3,000-year-old tin ingots from Cornwall found in Israel reveal island's ancient ...

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How the Britannia rules the waves in the Bronze Age: 3,000-year-old tin ingots from Devon and Cornwall found in Israel reveal island's ancient trade routes dating back to 1,300 BC  Scientists have discovered 3000-year-old tin in Israel was made in Cornwall  The Bronze age samples prove the existence of maritime trade around 1,300 BC  Tin and copper were highly prized materials that drove the trade development

By John Bennett For Mailonline

Published: 18:30 BST, 15 September 2019 | Updated: 18:30 BST, 15 September 2019

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New evidence has surfaced suggesting that the British Isles had developed maritime trade routes with the rest of the world as early as the Bronze Age.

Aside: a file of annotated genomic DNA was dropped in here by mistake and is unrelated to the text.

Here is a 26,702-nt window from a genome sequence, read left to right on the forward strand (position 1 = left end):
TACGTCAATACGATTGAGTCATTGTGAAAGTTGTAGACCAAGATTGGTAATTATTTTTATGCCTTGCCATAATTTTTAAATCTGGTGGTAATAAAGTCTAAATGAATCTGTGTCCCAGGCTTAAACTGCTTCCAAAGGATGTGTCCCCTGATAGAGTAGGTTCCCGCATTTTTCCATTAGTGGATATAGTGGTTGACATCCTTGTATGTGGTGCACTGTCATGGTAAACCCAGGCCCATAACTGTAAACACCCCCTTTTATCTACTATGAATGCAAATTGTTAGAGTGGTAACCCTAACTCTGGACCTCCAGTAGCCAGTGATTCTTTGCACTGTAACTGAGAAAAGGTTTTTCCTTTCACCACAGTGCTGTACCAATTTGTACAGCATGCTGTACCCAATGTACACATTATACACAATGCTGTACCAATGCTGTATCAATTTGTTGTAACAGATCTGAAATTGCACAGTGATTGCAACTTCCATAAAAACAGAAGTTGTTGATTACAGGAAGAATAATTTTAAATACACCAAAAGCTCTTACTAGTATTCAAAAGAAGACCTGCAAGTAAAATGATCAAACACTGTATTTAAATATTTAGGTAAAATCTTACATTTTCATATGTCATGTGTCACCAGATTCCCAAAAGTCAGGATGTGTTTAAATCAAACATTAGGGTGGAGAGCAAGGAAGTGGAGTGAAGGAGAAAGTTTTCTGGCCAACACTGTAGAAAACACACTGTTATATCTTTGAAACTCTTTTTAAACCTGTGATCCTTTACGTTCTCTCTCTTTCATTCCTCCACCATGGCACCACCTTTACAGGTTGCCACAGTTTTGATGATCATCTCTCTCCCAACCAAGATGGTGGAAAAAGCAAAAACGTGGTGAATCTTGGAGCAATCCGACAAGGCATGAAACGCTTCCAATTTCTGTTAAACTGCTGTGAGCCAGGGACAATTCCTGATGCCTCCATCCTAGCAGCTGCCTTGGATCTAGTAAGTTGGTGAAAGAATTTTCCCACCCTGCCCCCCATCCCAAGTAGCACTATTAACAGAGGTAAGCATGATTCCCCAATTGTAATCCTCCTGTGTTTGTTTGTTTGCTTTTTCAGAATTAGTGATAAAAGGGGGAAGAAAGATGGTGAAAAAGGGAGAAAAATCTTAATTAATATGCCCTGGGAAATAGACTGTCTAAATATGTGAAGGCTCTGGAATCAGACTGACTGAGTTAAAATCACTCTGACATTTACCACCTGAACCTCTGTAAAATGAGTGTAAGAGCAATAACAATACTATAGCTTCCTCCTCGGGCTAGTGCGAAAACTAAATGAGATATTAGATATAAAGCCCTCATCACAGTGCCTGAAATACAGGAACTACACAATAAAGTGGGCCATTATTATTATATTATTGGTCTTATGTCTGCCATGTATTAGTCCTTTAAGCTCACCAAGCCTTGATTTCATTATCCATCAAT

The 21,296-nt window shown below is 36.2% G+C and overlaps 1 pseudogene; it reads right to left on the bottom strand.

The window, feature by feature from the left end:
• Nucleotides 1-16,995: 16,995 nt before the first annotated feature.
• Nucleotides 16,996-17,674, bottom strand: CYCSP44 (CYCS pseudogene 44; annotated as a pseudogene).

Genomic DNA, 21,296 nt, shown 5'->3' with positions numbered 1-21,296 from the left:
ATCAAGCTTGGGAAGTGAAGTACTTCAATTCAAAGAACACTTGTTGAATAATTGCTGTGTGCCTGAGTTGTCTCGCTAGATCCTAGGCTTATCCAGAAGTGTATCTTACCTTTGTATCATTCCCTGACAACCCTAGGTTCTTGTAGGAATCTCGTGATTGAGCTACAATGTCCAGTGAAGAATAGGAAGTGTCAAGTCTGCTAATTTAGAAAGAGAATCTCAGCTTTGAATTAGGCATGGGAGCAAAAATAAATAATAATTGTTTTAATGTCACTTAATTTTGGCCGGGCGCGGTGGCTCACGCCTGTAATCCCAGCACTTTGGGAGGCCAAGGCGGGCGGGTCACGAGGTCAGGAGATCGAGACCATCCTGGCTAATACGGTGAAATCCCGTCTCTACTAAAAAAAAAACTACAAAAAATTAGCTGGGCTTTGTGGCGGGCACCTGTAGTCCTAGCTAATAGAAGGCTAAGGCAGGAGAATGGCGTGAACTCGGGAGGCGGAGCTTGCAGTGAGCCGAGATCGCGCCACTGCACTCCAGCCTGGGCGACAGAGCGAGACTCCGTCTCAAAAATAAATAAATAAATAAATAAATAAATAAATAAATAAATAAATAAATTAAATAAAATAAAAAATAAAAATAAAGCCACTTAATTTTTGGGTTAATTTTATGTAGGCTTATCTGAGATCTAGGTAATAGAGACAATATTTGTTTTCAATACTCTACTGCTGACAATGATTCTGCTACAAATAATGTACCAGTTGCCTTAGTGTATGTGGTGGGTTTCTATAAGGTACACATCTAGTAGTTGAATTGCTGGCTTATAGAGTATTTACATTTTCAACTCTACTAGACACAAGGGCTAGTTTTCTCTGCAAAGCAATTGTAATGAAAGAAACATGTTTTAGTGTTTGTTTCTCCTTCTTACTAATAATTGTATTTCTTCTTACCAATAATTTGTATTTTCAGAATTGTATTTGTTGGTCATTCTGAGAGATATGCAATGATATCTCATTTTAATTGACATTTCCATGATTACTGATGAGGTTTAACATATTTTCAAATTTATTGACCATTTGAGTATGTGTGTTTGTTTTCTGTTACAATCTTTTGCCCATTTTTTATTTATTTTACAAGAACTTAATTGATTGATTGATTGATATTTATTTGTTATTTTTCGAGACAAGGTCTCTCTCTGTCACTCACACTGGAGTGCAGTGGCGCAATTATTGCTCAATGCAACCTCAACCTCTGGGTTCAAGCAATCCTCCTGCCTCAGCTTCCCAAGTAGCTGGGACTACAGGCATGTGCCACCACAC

Researchers at Heidelburg University in Germany have discovered that 3000-year-old tin ingots found in Israel are actually from Cornwall and Devon.

The ingots, which date back to around 1,300 BC, were also found at archaeological sites in Turkey and Greece.

The findings are proof that complex and far-reaching trade routes must have existed between Europe and the Eastern Mediterranean as far back as the Bronze Age.

Some of the studied tin ingots from the sea off the coast of Israel dated to approximately 1300-1200 BCE

Some of the studied tin ingots from the sea off the coast of Israel dated to approximately 1300-1200 BCE

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